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August 1943


Arch Derm Syphilol. 1943;48(2):143-150. doi:10.1001/archderm.1943.01510020002001

In 1938 Peck1 studied a case of Darier's disease in a man aged 25. It occurred to him that since the chief pathologic change is a follicular dyskeratosis, the disease might possibly be due to vitamin A deficiency. He therefore tried the effect of large doses of this vitamin and obtained considerable clinical improvement.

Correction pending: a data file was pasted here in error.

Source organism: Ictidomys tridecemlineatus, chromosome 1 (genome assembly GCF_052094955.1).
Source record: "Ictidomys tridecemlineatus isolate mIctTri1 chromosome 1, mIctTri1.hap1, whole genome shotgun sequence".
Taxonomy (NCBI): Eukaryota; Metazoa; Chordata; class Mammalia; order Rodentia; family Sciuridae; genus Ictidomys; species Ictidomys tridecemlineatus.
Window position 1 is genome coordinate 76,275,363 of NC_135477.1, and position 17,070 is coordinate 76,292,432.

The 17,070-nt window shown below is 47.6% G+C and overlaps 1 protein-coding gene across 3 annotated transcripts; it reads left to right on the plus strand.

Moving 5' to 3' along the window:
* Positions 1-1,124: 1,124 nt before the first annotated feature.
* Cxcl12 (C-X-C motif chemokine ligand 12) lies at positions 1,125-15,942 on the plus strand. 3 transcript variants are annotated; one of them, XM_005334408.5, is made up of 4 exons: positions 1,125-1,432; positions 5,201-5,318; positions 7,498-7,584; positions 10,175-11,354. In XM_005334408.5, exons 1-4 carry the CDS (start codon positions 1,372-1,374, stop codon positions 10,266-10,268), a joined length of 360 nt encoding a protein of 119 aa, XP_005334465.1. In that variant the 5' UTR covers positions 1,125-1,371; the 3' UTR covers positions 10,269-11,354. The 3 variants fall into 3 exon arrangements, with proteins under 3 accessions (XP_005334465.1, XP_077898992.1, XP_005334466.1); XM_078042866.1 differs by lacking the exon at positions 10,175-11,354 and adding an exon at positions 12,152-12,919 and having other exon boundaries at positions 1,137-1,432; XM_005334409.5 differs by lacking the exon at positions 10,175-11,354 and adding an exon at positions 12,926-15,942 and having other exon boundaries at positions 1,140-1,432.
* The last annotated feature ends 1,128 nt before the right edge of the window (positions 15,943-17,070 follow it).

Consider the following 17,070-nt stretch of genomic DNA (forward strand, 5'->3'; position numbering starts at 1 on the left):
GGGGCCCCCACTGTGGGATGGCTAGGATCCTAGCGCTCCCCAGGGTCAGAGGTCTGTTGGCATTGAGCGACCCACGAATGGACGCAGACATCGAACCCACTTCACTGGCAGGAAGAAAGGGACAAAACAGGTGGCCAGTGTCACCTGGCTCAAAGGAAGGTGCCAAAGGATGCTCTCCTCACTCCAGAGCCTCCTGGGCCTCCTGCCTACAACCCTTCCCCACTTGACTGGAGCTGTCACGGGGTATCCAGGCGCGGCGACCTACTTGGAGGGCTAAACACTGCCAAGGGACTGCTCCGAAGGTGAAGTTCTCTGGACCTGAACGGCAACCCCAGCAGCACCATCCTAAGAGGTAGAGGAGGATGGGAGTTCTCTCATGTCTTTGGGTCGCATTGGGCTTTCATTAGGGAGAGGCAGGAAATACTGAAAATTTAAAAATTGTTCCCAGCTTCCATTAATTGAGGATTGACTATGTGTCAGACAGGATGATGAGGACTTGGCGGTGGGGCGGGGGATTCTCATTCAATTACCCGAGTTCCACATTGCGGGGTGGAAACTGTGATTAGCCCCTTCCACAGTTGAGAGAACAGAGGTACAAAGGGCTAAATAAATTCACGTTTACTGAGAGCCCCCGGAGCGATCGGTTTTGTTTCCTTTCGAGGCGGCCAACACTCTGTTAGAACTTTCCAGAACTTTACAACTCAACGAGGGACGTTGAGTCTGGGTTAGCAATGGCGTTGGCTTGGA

Before giving an account of the cases which have since been reported or those to be here described, it is well to consider first the cutaneous signs which characterize a vitamin A deficiency and second the tests by which this deficiency state can be assessed. The symptoms of avitaminosis A are of two main types, night blindness and a generalized epithelial metaplasia affecting the basal cells and resulting in hyperkeratosis. In the eye the terminal state is known as xerophthalmia or keratomalacia. In the skin the changes are most noticeable around the follicular orifices,